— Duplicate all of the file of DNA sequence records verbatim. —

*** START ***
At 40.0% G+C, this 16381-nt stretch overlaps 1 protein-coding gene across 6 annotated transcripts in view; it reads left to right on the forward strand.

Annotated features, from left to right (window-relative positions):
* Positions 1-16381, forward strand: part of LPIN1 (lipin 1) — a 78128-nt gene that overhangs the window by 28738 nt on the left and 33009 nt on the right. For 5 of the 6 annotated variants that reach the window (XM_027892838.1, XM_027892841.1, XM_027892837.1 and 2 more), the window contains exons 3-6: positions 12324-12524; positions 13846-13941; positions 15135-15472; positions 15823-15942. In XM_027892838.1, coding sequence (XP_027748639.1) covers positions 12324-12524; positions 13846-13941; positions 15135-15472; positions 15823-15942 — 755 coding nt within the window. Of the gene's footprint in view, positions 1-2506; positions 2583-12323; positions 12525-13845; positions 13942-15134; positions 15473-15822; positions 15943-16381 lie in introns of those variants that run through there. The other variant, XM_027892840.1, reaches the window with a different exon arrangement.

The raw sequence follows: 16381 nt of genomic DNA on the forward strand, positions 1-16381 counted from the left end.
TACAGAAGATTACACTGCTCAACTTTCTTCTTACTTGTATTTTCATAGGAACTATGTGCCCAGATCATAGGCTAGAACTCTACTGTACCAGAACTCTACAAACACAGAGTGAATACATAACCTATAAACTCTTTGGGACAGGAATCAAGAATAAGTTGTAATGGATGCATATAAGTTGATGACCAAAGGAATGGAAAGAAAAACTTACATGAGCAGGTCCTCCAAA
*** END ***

At 40.0% G+C, this 16381-nt stretch overlaps 1 protein-coding gene across 6 annotated transcripts in view; it reads left to right on the forward strand.

Annotated features, from left to right (window-relative positions):
* Positions 1-16381, forward strand: part of LPIN1 (lipin 1) — a 78128-nt gene that overhangs the window by 28738 nt on the left and 33009 nt on the right. For 5 of the 6 annotated variants that reach the window (XM_027892838.1, XM_027892841.1, XM_027892837.1 and 2 more), the window contains exons 3-6: positions 12324-12524; positions 13846-13941; positions 15135-15472; positions 15823-15942. In XM_027892838.1, coding sequence (XP_027748639.1) covers positions 12324-12524; positions 13846-13941; positions 15135-15472; positions 15823-15942 — 755 coding nt within the window. Of the gene's footprint in view, positions 1-2506; positions 2583-12323; positions 12525-13845; positions 13942-15134; positions 15473-15822; positions 15943-16381 lie in introns of those variants that run through there. The other variant, XM_027892840.1, reaches the window with a different exon arrangement.

The raw sequence follows: 16381 nt of genomic DNA on the forward strand, positions 1-16381 counted from the left end.
TACAGAAGATTACACTGCTCAACTTTCTTCTTACTTGTATTTTCATAGGAACTATGTGCCCAGATCATAGGCTAGAACTCTACTGTACCAGAACTCTACAAACACAGAGTGAATACATAACCTATAAACTCTTTGGGACAGGAATCAAGAATAAGTTGTAATGGATGCATATAAGTTGATGACCAAAGGAATGGAAAGAAAAACTTACATGAGCAGGTCCTCCAAA